On re-examination, Mr. Swanson explained that after discussions within Transport Canada, he understood the surprise to Mr. Wirth upon receiving the First Notice with 95 items of non-conformance on a freshly overhauled aircraft. He explained that the Second Notice was made in a good faith attempt to condense the problems, to make the Notice less overwhelming to the owner, and to more clearly tell the owner how he could get C-FLSD's C of A reinstated.
Mr. Wirth then testified as the owner of Odyssey Air, a small company formed for the purpose of buying wrecked aircraft and having them rebuilt. P.A.S. was one of the companies Odyssey used to rebuild aircraft. Mr. Wirth had P.A.S. rebuild C-FLSD two years after he imported it from Alaska. He said P.A.S. took two years to rebuild the aircraft because the company was not very diligent. The rebuild was complete in the spring of 2000 and a C of A was issued by Mr. Holmes, an approved maintenance organization ("AMO") in Victoria. Mr. Holmes was given the entire aircraft records to review at that time and upon issue of the C of A, Mr. Wirth paid $200,000 to P.A.S. for the rebuild. No structural work was done on the aircraft after that time, except that floats were installed.
On May 5, 2001 an annual inspection was done on the aircraft. On July 10, 2002, a second annual inspection was done. Mr. Andrews of Kittyhawk Aviation was to do the July 2002 annual inspection. Accordingly, Mr. Wirth had left all C-FLSD's records and logbooks with him. The only things Mr. Wirth retained were supplemental type certificates ("STC") and a bag of maintenance release tags. When Mr. Wirth returned from holidays, Mr. Andrews told him he had lost the logbooks, had tried to find them, and could not. So Mr. Wirth had to recreate the logbooks before the annual inspection could be done. He called Mr. Manyk of Transport Canada, who told him what to do to recreate the records.
Mr. Wirth said he discovered later that when Mr. Holmes had done the C of A, he had photocopied all C-FLSD's records that existed at that time. However, in July 2002, Mr. Wirth did not know this and had to run around and try to recreate everything.
The new journey log that Mr. Wirth created included an affidavit from Mr. Andrews saying he had lost all the records. He asked Mr. Andrews to try to get the records from Transport Canada but was told he could not get them. Accordingly, all Mr. Wirth had when Mr. Swanson arrived to do the inspection of C-FLSD on August 1, 2002, were the records he had managed to recreate.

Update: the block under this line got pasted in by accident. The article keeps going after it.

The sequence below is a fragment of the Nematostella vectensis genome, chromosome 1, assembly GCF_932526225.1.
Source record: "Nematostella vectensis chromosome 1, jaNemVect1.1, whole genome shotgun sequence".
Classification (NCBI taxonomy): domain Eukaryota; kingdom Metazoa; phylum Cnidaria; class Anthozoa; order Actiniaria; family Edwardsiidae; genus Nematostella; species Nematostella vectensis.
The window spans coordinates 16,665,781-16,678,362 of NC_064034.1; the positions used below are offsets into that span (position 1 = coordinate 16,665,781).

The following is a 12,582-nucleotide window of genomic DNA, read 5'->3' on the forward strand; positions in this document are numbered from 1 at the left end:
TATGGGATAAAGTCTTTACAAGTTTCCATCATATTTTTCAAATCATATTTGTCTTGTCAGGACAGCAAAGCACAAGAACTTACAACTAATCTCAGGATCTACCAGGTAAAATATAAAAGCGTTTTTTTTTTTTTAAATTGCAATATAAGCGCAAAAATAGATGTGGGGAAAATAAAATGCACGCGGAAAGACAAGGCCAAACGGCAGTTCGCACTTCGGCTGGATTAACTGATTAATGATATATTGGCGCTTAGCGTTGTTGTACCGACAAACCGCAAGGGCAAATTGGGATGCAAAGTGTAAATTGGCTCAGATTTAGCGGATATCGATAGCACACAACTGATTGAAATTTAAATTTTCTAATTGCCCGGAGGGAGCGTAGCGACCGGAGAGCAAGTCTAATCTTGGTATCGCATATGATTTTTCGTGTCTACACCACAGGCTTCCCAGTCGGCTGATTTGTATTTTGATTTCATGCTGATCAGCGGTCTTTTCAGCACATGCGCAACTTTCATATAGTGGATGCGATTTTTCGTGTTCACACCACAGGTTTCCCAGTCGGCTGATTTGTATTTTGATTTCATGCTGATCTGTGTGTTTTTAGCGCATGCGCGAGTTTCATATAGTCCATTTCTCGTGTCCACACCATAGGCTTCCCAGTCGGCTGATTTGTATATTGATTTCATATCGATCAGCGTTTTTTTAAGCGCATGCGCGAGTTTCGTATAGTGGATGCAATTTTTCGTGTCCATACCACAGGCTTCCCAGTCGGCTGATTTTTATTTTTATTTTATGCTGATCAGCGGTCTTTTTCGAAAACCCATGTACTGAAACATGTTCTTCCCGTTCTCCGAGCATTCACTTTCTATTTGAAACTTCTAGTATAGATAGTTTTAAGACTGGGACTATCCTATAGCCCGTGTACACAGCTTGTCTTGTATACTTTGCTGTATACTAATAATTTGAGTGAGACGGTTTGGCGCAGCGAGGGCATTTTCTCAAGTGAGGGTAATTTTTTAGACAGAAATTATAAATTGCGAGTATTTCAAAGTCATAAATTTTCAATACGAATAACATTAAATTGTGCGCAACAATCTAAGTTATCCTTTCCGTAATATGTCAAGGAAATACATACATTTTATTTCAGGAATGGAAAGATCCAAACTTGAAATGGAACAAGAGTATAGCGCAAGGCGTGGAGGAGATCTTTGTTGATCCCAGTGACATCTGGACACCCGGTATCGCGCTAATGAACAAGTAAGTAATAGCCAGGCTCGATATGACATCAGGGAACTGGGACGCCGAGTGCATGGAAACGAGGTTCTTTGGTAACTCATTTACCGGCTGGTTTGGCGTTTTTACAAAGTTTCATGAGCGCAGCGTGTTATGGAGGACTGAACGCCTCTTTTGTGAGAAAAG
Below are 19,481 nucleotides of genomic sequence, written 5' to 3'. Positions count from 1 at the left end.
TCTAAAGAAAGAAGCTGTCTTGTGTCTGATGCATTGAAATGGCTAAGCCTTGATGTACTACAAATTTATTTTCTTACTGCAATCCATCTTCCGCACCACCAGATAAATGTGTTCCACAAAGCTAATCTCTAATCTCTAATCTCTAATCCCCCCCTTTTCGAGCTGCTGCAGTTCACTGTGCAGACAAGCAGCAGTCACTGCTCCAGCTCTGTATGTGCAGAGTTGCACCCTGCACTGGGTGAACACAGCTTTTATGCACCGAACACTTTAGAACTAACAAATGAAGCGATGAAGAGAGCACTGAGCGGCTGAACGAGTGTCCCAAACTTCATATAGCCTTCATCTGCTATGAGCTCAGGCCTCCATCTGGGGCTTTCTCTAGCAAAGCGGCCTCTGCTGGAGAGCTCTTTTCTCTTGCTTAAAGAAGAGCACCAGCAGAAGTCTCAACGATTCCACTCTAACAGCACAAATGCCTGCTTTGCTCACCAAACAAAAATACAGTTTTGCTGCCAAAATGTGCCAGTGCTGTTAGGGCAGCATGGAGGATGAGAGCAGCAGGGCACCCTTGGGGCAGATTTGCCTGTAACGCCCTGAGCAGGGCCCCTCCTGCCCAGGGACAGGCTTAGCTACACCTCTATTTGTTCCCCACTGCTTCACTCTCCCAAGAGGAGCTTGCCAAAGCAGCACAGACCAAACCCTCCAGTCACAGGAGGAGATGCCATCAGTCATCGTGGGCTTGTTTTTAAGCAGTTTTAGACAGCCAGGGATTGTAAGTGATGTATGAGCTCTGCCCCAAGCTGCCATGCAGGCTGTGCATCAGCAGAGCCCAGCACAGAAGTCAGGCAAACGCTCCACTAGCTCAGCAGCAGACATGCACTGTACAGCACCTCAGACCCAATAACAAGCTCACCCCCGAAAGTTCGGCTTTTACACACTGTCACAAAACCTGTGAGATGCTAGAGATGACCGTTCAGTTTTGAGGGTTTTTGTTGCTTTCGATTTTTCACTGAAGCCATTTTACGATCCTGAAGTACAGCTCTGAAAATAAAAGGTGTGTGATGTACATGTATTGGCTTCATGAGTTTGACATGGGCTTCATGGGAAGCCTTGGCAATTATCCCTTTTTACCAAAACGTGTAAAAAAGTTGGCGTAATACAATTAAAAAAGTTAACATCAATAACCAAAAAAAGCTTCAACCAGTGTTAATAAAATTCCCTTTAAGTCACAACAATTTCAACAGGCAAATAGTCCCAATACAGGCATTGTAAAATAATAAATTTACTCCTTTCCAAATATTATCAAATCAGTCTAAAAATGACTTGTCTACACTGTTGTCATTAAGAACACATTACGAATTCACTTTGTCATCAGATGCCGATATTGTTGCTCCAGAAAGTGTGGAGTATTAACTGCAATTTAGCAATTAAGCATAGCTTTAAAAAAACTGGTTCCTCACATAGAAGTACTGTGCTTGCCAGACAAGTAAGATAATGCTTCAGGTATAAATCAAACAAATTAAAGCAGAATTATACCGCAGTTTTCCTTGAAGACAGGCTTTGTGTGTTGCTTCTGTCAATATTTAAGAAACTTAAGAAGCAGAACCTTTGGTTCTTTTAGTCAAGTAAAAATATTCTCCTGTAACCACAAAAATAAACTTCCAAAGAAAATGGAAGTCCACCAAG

Mr. Swanson informed Mr. Wirth mid-August that his aircraft was grounded. Mr. Wirth testified that when he received the First Notice with 95 items of non-conformance, he was in a state of shock and disbelief. He had to cancel a leasing arrangement he had made for the aircraft. The aircraft was grounded from August 14 to December 14, 2002, and he was unable to use or sell the aircraft during that time period.
Mr. Wirth called and met with Mr. Swanson and Mr. McNab of Transport Canada to go over the list of items from the First Notice. He said at the end he was confused and did not know how to address the many items. Mr. Wirth testified that Mr. Swanson told him it would be difficult to get the C of A back. Although Mr. Swanson said he would assist, he denied Mr. Wirth access to his documents. A written request to the same effect to Mr. McNab was also denied, although Mr. McNab provided Mr. Wirth with an Access to Information form. Mr. Wirth declined to pursue that route to get his aircraft's documents.
On August 21, Mr. Wirth called Ottawa and registered a complaint against Mr. Swanson describing the 95-item First Notice. On August 22 he wrote a letter to Mr. Sherritt, the Director of Aircraft Maintenance and Manufacturing for Transport Canada in Ottawa. He then received a call from Transport Canada advising him that conduct of his file had been transferred to another inspector, Mr. Labrecque. Mr. Wirth met with Mr. Labrecque on September 23 and went through the 95 items. Mr. Wirth testified that Mr. Labrecque told him he would prepare a list of real items.